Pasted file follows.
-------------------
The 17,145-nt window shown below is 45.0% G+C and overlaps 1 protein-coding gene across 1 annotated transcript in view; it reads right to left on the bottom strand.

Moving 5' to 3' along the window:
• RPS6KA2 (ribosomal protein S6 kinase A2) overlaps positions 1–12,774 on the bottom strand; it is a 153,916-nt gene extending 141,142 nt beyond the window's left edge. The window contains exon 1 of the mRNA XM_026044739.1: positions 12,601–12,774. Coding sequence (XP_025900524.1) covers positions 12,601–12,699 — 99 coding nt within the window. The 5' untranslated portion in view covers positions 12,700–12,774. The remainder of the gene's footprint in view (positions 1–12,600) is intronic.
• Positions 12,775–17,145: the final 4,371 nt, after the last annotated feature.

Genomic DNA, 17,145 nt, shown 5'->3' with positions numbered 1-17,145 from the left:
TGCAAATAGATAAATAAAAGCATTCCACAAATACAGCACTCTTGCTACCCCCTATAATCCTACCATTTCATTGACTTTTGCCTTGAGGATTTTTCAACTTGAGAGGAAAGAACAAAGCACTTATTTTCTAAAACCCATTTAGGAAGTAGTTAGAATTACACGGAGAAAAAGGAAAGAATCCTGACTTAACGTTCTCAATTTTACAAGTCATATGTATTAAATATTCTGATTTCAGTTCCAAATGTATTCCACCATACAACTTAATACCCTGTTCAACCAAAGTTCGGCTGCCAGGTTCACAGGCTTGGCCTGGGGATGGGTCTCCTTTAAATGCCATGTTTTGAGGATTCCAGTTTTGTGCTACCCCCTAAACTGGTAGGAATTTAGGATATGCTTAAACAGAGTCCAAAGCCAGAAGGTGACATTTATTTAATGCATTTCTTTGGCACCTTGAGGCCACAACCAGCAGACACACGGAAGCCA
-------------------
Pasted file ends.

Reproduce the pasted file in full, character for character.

The 17,145-nt window shown below is 45.0% G+C and overlaps 1 protein-coding gene across 1 annotated transcript in view; it reads right to left on the bottom strand.

Moving 5' to 3' along the window:
• RPS6KA2 (ribosomal protein S6 kinase A2) overlaps positions 1–12,774 on the bottom strand; it is a 153,916-nt gene extending 141,142 nt beyond the window's left edge. The window contains exon 1 of the mRNA XM_026044739.1: positions 12,601–12,774. Coding sequence (XP_025900524.1) covers positions 12,601–12,699 — 99 coding nt within the window. The 5' untranslated portion in view covers positions 12,700–12,774. The remainder of the gene's footprint in view (positions 1–12,600) is intronic.
• Positions 12,775–17,145: the final 4,371 nt, after the last annotated feature.

Genomic DNA, 17,145 nt, shown 5'->3' with positions numbered 1-17,145 from the left:
TGCAAATAGATAAATAAAAGCATTCCACAAATACAGCACTCTTGCTACCCCCTATAATCCTACCATTTCATTGACTTTTGCCTTGAGGATTTTTCAACTTGAGAGGAAAGAACAAAGCACTTATTTTCTAAAACCCATTTAGGAAGTAGTTAGAATTACACGGAGAAAAAGGAAAGAATCCTGACTTAACGTTCTCAATTTTACAAGTCATATGTATTAAATATTCTGATTTCAGTTCCAAATGTATTCCACCATACAACTTAATACCCTGTTCAACCAAAGTTCGGCTGCCAGGTTCACAGGCTTGGCCTGGGGATGGGTCTCCTTTAAATGCCATGTTTTGAGGATTCCAGTTTTGTGCTACCCCCTAAACTGGTAGGAATTTAGGATATGCTTAAACAGAGTCCAAAGCCAGAAGGTGACATTTATTTAATGCATTTCTTTGGCACCTTGAGGCCACAACCAGCAGACACACGGAAGCCA